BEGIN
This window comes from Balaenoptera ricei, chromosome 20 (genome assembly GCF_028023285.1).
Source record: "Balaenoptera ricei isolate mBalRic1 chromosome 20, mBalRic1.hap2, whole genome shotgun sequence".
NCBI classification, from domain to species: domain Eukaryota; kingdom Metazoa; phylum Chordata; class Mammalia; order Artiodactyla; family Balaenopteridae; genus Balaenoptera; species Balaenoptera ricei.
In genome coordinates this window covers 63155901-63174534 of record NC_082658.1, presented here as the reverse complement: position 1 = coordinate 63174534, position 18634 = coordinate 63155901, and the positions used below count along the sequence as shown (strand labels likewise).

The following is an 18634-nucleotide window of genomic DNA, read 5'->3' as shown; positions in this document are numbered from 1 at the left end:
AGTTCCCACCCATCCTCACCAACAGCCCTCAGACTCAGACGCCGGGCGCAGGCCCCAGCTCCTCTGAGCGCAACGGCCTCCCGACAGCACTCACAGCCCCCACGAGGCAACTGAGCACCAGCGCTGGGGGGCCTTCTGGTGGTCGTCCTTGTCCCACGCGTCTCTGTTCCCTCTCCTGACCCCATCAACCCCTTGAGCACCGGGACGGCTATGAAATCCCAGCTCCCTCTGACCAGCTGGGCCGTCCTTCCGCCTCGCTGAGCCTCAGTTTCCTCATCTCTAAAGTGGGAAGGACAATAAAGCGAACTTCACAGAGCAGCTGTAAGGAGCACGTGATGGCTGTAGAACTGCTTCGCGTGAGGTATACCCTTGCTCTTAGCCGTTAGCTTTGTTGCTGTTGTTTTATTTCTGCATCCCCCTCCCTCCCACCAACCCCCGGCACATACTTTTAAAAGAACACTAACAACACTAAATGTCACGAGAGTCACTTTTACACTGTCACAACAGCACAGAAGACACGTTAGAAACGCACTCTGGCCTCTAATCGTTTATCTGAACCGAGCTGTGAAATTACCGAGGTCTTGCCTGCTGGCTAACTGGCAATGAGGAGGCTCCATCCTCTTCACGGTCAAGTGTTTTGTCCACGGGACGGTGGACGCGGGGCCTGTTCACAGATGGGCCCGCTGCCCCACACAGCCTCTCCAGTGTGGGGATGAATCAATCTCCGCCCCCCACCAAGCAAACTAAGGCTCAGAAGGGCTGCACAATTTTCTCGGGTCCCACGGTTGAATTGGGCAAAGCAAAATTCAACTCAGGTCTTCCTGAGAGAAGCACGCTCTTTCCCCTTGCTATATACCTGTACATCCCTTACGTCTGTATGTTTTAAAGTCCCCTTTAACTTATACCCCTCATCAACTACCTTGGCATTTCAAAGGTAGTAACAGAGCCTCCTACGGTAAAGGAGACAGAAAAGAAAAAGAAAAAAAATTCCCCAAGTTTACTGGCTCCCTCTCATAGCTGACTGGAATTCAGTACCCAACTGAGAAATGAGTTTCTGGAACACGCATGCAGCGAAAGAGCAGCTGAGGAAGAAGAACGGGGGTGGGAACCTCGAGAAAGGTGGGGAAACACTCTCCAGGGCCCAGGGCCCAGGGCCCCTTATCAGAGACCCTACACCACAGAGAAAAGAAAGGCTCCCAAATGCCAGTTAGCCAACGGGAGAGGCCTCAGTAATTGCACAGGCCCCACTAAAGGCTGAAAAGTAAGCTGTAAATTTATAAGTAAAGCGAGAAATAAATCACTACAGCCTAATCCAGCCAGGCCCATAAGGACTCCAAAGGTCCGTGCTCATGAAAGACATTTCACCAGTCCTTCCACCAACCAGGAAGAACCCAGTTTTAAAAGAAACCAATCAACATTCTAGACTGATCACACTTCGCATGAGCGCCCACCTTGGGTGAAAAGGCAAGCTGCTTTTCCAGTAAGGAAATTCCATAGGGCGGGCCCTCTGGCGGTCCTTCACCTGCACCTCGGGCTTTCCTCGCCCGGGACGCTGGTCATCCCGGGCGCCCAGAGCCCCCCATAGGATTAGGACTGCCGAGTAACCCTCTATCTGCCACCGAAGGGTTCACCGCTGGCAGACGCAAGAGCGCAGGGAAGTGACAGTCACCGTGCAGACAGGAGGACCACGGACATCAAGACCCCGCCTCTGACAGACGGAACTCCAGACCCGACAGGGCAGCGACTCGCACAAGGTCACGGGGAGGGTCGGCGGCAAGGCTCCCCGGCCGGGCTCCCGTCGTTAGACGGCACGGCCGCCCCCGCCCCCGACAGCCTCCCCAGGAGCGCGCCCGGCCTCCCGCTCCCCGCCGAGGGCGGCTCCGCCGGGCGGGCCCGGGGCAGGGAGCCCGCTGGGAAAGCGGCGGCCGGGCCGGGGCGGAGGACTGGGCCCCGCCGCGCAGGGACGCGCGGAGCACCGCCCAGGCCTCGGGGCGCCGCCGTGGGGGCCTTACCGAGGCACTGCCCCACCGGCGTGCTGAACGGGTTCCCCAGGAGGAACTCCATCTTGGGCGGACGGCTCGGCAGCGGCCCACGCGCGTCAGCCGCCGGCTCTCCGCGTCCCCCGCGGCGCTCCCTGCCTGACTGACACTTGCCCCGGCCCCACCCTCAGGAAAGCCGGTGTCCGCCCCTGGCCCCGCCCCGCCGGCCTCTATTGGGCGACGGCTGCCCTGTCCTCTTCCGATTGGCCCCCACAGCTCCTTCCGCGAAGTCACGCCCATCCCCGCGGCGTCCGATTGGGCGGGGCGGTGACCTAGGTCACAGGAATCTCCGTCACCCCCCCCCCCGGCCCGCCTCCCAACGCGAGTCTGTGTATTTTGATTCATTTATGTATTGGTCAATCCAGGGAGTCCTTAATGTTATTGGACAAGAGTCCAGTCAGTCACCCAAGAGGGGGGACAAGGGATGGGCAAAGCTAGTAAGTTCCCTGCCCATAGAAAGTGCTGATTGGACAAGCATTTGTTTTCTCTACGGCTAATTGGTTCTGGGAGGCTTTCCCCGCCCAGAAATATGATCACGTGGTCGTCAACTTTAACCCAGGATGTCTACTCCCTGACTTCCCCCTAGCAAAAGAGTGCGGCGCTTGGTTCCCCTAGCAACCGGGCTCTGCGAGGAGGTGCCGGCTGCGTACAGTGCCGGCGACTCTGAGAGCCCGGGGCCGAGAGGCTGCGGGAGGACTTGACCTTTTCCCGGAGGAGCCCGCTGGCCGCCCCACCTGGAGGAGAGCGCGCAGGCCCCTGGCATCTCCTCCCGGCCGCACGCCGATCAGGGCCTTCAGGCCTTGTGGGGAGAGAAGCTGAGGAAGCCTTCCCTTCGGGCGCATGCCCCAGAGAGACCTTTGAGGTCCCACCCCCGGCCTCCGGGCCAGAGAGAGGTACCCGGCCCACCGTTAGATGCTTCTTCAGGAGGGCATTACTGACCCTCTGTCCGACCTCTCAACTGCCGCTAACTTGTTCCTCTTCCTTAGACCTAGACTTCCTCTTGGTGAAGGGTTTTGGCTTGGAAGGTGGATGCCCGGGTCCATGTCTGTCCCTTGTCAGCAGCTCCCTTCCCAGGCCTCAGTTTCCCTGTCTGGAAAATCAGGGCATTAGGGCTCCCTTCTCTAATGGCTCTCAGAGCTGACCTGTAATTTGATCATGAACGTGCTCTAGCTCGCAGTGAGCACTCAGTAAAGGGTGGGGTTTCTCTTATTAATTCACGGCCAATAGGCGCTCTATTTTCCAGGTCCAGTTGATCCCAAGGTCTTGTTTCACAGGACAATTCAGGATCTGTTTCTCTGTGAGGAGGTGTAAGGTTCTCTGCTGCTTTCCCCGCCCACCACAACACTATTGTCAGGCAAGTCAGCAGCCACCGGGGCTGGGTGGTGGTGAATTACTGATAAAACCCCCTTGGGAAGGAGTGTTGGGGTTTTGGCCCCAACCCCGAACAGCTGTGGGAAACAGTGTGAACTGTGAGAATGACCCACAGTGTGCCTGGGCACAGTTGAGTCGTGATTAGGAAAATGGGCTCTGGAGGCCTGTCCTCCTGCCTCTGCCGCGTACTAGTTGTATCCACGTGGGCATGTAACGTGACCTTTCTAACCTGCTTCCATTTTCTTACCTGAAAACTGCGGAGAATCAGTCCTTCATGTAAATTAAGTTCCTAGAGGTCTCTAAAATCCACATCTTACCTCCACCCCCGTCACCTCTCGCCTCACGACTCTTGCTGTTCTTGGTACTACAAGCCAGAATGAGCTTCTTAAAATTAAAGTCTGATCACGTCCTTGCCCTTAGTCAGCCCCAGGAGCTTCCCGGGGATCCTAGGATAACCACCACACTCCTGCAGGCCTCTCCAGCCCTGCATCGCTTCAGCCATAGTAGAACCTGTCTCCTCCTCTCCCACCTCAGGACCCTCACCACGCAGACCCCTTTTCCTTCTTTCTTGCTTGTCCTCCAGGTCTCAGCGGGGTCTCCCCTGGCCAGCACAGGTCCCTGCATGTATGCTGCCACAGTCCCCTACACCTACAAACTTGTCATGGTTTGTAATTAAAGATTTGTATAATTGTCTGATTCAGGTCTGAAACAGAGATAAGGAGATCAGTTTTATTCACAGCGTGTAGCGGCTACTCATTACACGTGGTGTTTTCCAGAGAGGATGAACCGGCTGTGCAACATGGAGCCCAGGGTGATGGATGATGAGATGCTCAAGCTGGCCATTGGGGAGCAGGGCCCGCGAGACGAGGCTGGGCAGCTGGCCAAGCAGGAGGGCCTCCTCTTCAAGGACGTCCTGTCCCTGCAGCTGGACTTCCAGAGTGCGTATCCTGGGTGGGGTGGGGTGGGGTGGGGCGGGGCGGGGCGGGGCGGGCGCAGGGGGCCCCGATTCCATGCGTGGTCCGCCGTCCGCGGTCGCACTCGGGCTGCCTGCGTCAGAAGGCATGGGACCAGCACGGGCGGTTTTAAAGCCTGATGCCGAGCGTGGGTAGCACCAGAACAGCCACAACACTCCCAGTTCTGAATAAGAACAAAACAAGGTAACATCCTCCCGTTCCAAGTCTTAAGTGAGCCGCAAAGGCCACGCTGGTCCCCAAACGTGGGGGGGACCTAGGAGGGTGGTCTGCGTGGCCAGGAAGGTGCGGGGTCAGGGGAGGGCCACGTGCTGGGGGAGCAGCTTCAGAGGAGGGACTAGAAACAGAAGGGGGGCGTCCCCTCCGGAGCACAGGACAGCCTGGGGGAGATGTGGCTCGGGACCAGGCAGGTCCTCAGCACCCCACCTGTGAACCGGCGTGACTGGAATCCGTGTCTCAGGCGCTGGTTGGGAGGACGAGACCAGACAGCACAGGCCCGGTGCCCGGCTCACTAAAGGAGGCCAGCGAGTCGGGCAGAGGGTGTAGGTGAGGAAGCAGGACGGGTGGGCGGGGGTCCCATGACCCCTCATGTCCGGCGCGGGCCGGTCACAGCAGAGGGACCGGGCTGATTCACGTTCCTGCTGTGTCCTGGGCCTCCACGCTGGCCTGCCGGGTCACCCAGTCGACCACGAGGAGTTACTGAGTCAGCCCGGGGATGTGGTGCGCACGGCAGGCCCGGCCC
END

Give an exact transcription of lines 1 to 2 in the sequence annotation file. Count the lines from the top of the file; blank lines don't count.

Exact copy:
This window comes from Balaenoptera ricei, chromosome 20 (genome assembly GCF_028023285.1).
Source record: "Balaenoptera ricei isolate mBalRic1 chromosome 20, mBalRic1.hap2, whole genome shotgun sequence".